B2B Distribution: Supplier Sourcing Strategies, Pt. 2
In part 2 of our blog B2B Distribution: Optimizing Your Product Portfolio, we identify 3 supplier sourcing strategies to achieve better pricing and availability for your customers.
1. Exclusivity with Suppliers
Establishing an exclusive relationship with a supplier means that you become the sole distributor for their products, putting you in an especially favorable position when the supplier’s brand is in high demand. Additionally, exclusive relationships enable distributors to get preferred pricing and availability, allowing them to offer products that compete more effectively against alternatives. The challenge in gaining exclusivity with a supplier lies in convincing them of the benefits of working with just one supplier. They may question your ability to achieve adequate market coverage, or ask what else can you bring to the table to make the exclusive relationship worthwhile? Joint marketing, demand planning, and information sharing are a few examples of mutually-beneficial activities that can be used to entice suppliers to exclusive relationships.
2. Rationalize & Optimize Suppliers
Rationalizing and optimizing your supplier base means that you minimize the number of suppliers you work with to meet your customers’ needs. It’s simply difficult to drive better price and availability across your entire supplier base, so you must choose who to align with. This means developing closer relationships with suppliers that have wide portfolio coverage or strong positioning, while dropping suppliers that are redundant or poorly-positioned. Rationalizing and optimizing suppliers requires a puzzle-like exercise in portfolio analysis, but it helps to consider the following key questions regarding your supply base:
- Who has the widest portfolio coverage?
- Who sells specialized products with no alternatives?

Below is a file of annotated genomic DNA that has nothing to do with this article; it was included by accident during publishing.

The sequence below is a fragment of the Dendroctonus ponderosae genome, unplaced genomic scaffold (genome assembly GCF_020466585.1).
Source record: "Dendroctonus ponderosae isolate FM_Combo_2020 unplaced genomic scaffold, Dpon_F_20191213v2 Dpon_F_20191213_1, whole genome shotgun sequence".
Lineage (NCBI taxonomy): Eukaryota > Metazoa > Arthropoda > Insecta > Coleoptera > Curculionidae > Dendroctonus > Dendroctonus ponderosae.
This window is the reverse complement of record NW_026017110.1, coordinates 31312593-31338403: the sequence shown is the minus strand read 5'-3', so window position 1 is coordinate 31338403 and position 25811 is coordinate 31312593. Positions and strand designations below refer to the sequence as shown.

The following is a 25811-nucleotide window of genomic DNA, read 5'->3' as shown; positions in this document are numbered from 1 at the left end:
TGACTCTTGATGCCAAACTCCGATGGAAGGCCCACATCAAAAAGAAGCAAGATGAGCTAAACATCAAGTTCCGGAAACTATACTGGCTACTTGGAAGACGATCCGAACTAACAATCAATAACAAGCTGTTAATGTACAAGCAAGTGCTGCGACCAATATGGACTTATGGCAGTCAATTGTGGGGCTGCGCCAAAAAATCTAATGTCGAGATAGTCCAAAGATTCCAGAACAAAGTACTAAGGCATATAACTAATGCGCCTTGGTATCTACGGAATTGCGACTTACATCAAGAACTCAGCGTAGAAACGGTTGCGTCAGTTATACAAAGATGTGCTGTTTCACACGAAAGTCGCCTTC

- Who is essential? Who is expendable or redundant?
- Who do I have strong relationships with? Who would I need to cultivate relationships with?
- Who are high performers? (e.g., lead times, service, support)
- Can we get access to these suppliers or are they tied exclusively to another distributor?
Ideally, the calculus behind rationalization and optimization will leave you with a supplier portfolio that is both lean and capable of meeting customer needs. Favored suppliers should be targeted by efforts to strengthen relationships through value-add activities like integrated planning, bulk purchases, and information sharing. Furthermore, ending relationships with ‘rationalized’ suppliers can be used as a chip to achieve better pricing and availability with favored suppliers. With less competition for your wallet, favored suppliers will be inclined to offer you better terms in the future.
3. Drive Competition Between Suppliers
Another tactic you can employ to realize better price and availability is to drive competition between suppliers. Instead of establishing exclusive partnerships or rationalizing their supplier base, distributors can maintain overlapping suppliers and promote competition between them. Distributors can offer incentives like preferred positioning and stocking levels as a reward for the supplier that can offer the best pricing and availability at any given time or for any given order cycle. This supplier strategy is particularly effective for distributors with high leverage and a large supplier base with significantly overlapping product portfolios.
Benefits for Suppliers
As a supplier, you want to avoid situations where you are competing with other suppliers for share of a distributor’s wallet. To sidestep a competitive environment, suppliers can preemptively push their distributors to adopt the first two strategies: exclusivity or rationalization & optimization. Rather than waiting on their distributors to approach them, suppliers can drive discussions around forming strategic partnerships and determine the benefits they would like to see.
In B2B markets where a distributor finds that neither expanding nor adding value to your product portfolio are efficient or viable ways to drive growth, distributors must consider supplier strategies that optimize price and availability. Distributors can achieve better price and availability by (1) establishing exclusivity with certain suppliers, (2) rationalizing and optimizing their supplier base, or (3) driving competition between their suppliers. While the latter creates a more competitive environment for suppliers, the first two strategies are mutually beneficial and should be encouraged by suppliers. By working together, suppliers and distributors can create a win-win outcome.